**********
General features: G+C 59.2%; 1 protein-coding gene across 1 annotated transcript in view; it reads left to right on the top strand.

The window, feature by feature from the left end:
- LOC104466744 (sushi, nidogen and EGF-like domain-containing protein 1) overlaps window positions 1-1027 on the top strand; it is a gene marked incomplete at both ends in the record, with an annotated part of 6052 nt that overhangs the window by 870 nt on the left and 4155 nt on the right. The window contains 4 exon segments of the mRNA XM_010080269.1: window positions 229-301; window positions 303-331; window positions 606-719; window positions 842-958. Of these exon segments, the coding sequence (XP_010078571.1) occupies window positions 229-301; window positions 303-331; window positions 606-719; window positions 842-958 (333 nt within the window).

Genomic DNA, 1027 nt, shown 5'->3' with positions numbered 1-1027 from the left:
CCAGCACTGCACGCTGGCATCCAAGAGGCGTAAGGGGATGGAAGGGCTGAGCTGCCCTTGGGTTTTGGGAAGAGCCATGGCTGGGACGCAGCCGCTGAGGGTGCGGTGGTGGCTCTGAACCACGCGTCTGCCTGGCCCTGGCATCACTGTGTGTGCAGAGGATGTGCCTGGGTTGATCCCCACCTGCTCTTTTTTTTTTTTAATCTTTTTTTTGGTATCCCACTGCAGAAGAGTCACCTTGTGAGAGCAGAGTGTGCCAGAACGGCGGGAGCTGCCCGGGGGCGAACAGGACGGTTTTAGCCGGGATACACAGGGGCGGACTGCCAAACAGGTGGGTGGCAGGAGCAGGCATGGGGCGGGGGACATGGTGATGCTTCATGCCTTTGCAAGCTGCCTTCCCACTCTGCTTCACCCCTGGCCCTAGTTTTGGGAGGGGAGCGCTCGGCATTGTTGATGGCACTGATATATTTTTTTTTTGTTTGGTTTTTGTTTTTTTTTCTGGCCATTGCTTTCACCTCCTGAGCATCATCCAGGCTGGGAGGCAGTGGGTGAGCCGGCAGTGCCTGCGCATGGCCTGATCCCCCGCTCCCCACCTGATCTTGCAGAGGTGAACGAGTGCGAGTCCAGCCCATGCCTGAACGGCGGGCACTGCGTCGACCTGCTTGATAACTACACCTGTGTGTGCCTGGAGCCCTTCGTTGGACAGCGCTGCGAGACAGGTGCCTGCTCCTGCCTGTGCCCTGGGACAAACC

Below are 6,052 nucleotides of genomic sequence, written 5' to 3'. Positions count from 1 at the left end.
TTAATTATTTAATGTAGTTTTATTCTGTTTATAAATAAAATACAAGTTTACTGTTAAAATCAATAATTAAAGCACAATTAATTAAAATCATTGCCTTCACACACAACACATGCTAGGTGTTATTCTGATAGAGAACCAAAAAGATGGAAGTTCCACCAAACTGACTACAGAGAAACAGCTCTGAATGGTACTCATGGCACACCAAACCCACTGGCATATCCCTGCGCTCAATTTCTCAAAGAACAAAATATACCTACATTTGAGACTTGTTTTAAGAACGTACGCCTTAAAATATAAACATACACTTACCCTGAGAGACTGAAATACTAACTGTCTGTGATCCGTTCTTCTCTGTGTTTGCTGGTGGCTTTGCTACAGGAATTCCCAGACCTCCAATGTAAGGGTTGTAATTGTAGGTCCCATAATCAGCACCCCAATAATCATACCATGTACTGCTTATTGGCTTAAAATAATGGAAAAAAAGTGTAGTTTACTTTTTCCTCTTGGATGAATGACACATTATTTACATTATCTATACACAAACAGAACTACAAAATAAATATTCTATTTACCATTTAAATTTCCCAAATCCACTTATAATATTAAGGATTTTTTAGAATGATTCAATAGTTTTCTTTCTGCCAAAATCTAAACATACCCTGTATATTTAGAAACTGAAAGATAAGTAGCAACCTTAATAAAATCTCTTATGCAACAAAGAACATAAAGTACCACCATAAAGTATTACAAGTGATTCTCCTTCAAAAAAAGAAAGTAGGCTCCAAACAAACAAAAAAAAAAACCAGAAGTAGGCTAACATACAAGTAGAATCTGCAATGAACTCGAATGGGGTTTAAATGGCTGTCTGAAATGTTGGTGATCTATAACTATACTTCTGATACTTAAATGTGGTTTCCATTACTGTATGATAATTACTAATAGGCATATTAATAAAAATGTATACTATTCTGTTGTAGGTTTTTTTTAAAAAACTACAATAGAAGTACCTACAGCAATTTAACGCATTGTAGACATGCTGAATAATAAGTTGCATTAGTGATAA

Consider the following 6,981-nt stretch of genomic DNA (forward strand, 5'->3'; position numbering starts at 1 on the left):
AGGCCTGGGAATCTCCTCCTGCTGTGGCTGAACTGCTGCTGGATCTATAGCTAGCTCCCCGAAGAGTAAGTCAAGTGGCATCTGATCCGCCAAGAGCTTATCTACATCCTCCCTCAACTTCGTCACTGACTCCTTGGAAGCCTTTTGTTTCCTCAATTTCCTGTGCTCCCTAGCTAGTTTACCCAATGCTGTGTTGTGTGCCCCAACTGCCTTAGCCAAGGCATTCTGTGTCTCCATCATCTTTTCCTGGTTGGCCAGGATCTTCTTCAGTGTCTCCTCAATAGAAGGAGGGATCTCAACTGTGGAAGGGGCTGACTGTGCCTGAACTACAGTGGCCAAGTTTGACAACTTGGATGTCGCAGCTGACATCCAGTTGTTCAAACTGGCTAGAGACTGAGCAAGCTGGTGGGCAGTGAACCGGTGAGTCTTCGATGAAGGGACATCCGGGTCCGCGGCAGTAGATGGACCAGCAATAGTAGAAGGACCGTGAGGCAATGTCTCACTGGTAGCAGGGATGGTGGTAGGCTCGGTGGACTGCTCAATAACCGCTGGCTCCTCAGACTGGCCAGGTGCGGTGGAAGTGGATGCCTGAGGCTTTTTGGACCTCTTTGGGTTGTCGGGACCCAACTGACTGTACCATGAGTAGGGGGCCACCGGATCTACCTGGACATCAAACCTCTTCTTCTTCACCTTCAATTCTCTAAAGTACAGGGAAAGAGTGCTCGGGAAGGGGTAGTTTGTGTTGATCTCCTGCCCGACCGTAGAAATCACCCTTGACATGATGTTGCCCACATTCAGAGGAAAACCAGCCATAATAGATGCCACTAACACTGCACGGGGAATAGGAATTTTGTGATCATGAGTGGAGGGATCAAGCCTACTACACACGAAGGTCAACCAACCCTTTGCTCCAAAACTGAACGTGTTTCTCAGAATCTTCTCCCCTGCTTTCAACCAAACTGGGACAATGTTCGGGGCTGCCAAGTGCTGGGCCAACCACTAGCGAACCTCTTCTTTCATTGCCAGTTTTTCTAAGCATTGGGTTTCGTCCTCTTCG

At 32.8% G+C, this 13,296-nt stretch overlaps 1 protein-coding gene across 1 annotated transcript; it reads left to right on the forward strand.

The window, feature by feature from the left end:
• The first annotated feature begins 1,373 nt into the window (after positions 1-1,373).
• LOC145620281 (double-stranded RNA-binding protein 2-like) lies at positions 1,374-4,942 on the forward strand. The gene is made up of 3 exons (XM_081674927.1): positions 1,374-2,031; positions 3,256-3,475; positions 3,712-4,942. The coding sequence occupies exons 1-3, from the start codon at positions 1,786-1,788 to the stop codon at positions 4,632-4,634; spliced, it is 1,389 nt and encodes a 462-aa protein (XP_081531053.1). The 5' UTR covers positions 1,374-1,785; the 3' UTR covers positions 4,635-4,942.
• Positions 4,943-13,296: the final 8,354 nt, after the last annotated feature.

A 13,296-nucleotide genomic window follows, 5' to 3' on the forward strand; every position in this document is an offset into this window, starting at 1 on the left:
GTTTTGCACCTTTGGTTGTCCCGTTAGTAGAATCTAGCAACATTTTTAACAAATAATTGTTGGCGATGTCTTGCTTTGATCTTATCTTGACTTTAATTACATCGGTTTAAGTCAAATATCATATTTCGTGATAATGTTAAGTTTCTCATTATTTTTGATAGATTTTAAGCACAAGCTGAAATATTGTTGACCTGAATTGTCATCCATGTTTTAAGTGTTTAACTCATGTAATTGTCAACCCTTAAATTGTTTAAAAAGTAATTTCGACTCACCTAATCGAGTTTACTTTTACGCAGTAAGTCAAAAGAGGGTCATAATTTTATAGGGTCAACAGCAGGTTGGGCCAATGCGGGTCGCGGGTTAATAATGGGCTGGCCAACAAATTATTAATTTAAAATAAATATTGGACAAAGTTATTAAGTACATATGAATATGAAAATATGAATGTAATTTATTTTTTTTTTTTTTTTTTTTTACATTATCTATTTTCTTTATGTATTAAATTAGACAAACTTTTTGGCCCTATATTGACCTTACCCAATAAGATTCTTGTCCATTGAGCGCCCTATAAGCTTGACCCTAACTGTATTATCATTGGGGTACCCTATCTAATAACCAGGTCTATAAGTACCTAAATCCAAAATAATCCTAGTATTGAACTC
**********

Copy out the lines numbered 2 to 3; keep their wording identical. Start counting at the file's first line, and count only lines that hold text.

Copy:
The window, feature by feature from the left end:
- LOC104466744 (sushi, nidogen and EGF-like domain-containing protein 1) overlaps window positions 1-1027 on the top strand; it is a gene marked incomplete at both ends in the record, with an annotated part of 6052 nt that overhangs the window by 870 nt on the left and 4155 nt on the right. The window contains 4 exon segments of the mRNA XM_010080269.1: window positions 229-301; window positions 303-331; window positions 606-719; window positions 842-958. Of these exon segments, the coding sequence (XP_010078571.1) occupies window positions 229-301; window positions 303-331; window positions 606-719; window positions 842-958 (333 nt within the window).